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Temperatures Rise at Flu-Shot Clinics


Temperatures Rise at Flu-Shot Clinics

Temperatures Rise at Flu-Shot Clinics

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A possible title for this essay, Flu Shot Etiquette, would be a poor one. There hasn't been much etiquette displayed in health clinics and doctors' offices where H1N1, or swine flu, vaccinations are usually offered.

Patients are frustrated by delays in delivery of the vaccine. Some are angry that they're not among the two groups – children and pregnant women – given priority because they seem most susceptible to swine flu.

Some women who are not the least bit pregnant are lying and saying they are, just so they can get in line. So desperate is the search for the vaccine among men and women, both, that some are yelling and cursing – even threatening – health workers. Medical offices report employees – who themselves are highly susceptible to catching this dangerous strain of flu from patients – have been breaking into tears, even walking off the job. They say they can't take the abuse any more.

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The H1N1 vaccine has been slow to arrive due to testing and manufacturing delays. That has led to cancellations of flu-shot clinics, raising anxieties as the winter flu season nears. Worried parents, especially, are clogging clinic telephone lines, preventing sick patients seeking appointments from getting through. Vaccine shipments that do arrive go quickly, increasing the frustration among those turned away. And frustration can turn to anger when the staff tells them they have no idea when the next shipment will arrive.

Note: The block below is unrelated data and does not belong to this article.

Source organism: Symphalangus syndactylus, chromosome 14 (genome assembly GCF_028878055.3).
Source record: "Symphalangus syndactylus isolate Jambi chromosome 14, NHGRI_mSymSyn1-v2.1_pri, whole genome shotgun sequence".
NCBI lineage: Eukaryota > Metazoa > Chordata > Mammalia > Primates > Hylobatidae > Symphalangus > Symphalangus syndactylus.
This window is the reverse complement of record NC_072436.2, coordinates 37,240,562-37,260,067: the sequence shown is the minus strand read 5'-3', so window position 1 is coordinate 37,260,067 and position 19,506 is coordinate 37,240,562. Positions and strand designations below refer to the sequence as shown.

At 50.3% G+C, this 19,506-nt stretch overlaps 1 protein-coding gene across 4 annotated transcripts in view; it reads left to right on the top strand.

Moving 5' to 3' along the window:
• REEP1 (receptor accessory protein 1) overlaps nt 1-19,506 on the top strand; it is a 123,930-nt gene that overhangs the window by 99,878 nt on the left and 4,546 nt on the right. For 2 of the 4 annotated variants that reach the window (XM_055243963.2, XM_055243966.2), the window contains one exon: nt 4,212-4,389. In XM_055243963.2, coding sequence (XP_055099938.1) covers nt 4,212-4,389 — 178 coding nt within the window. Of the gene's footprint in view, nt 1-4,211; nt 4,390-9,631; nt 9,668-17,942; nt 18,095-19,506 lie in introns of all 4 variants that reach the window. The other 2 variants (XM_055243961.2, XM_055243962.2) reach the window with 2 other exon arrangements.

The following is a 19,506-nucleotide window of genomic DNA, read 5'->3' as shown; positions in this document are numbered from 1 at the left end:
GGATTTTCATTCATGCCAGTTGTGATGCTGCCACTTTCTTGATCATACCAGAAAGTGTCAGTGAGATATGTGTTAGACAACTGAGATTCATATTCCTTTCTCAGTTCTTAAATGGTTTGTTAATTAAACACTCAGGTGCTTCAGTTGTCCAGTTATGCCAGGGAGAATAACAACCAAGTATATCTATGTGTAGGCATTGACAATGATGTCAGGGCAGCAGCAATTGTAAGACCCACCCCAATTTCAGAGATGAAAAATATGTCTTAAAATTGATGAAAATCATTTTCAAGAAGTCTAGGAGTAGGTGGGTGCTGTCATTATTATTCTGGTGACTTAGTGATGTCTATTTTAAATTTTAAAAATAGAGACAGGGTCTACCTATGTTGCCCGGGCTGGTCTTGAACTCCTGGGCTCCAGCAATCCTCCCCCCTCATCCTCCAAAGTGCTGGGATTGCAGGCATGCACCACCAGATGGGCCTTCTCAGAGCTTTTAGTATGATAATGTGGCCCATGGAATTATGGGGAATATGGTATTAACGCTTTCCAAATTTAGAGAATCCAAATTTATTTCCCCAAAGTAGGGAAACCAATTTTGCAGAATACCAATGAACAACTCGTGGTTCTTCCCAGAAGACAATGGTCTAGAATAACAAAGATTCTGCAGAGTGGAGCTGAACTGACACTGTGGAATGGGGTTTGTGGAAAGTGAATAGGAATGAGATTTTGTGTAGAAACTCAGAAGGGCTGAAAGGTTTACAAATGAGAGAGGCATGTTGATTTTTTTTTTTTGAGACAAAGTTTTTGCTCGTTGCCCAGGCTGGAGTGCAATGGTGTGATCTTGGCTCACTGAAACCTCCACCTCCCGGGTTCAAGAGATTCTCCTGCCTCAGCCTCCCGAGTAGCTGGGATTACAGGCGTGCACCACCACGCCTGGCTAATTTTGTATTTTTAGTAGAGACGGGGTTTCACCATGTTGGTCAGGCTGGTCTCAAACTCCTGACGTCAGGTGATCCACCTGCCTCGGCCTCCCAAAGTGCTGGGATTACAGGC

To compound matters, hundreds of seasonal flu-shot clinics have been cancelled, too. The federal government has put the emphasis on speeding up delivery of the H1N1 vaccine, causing backups in the seasonal vaccine.

Add long lines to the aggravation at places where the shots are available, and temperatures are up across the land. Not from the flu. From behavior that some are calling flu rage.

Oh, there is one sort of behavior that might fall under the heading of flu etiquette. People aren't shaking hands as much these days. For instance, hockey coach Bruce Boudreau, whose Washington Capitals team had already lost a flu-ridden player for several games, was heading off to sign copies of his new autobiography. "Everybody you meet is nice and wants to shake your hand," Boudreau said. "You don't want to be rude and say no, but . . . "


Read more of Ted's personal reflections and stories from the road on his blog, Ted Landphair's America.

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